Friday, August 6, 2010

Disclosure of Fund flow statement may soon become mandatory for all companies

Disclosure of Fund flow statement may soon become mandatory for all companies

The government is considering to make it mandatory for all companies to disclose a fund flow statement, an indicator of utilization of financial resources by an entity, along with their annual financial reports. The provisions for mandatory disclosure of fund flow statement is likely to be included in the Companies Bill, which is pending with the Rajya Sabha.

The fund flow statements indicate whether companies are efficiently using financial resource available with them. "The unlisted companies will have to disclose the fund flow statement along with annual results to the Registrar of Companies," a Corporate Affairs Ministry official said. Under the existing laws, the unlisted companies are required to file annual statements with the RoC. The changes, sources said, will be incorporated in the Companies Bill, which has already been approved by Parliamentary Standing Committee and is likely to be taken up for consideration and passage in the current session of Parliament. Besides other things, the new Bill will be shorter and will try to harmonies the company law framework with sectoral regulations.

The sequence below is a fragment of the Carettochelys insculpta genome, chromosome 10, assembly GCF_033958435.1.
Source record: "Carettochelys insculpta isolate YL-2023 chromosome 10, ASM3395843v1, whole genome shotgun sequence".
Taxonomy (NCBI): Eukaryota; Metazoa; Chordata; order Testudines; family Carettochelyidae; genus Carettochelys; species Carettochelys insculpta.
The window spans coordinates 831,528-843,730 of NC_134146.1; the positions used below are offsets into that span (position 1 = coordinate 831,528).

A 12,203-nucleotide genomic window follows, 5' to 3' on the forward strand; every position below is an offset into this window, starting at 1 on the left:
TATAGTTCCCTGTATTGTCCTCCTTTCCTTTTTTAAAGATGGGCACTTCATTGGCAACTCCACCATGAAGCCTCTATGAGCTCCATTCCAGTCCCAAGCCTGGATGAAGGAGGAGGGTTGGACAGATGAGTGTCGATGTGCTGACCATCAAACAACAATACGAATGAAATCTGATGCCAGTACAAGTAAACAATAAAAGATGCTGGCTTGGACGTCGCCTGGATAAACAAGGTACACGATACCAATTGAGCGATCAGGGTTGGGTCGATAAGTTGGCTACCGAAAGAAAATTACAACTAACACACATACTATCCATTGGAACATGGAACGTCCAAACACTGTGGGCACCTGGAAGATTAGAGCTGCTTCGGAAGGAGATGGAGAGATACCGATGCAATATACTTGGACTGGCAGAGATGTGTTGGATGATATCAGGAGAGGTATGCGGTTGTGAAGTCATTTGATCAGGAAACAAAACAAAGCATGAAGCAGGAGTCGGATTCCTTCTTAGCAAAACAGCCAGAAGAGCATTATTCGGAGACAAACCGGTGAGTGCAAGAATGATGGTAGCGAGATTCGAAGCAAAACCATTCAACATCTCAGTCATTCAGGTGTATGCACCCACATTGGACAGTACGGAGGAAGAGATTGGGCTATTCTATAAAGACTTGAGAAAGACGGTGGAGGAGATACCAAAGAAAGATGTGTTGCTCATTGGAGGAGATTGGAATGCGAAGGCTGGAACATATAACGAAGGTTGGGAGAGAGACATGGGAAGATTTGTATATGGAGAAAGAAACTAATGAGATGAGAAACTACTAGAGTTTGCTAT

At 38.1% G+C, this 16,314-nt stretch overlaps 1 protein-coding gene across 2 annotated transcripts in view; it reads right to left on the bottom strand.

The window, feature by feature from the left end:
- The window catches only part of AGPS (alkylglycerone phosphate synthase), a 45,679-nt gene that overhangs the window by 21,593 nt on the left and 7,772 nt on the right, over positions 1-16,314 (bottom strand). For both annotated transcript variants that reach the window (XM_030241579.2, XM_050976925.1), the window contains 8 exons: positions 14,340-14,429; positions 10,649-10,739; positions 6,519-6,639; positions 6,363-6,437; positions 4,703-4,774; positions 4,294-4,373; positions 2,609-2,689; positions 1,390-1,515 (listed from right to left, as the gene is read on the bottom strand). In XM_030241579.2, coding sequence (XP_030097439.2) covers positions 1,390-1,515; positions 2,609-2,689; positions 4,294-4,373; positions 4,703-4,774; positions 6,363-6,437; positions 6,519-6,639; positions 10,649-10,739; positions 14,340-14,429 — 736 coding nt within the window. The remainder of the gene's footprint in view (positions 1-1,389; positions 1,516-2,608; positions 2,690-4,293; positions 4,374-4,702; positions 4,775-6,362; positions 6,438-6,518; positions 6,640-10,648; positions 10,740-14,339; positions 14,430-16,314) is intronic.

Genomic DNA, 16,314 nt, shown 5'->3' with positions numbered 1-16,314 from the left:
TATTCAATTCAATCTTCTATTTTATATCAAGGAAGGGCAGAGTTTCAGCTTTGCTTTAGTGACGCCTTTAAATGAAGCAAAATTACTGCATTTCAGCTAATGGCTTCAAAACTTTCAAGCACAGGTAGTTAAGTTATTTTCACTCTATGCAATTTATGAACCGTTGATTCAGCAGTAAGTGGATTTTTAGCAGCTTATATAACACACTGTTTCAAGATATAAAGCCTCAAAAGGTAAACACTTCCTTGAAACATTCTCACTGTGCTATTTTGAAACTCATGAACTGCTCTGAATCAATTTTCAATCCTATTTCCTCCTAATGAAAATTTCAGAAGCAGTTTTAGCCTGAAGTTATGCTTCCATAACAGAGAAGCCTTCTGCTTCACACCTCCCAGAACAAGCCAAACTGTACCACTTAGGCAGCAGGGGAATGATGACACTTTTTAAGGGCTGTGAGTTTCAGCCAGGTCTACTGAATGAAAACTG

The proposed Bill will have 480 sections compared to over 600 sections in the Companies Act, 1956, in addition to providing for greater shareholder democracy and less government intervention. The new legislation will try to promote shareholders democracy with protection of rights of minority shareholders, responsible self-regulation with adequate disclosure and accountability and lesser government control over internal corporate processes, said the statement of objects and reasons of the new Bill. It will also make it mandatory for listed companies to have 33 per cent independent directors and provides for formation of One Person Company, while empowering the government to provide a simpler compliance regime for small companies.

The Bill also proposes to make stringent provisions for companies seeking raising money from the public. They would not be allowed to raise deposits from the public without obtaining permission from the relevant regulator. There will be a single forum for approval of mergers and acquisitions, whether domestic or with foreign entities. Also the procedure for merger of holding and wholly-owned subsidiaries would be shortened. The bill also seeks to prohibit insider trading by company directors or key managerial personnel. Such activities will be treated as a criminal offence.

Posted By: Ankitha Singhvi


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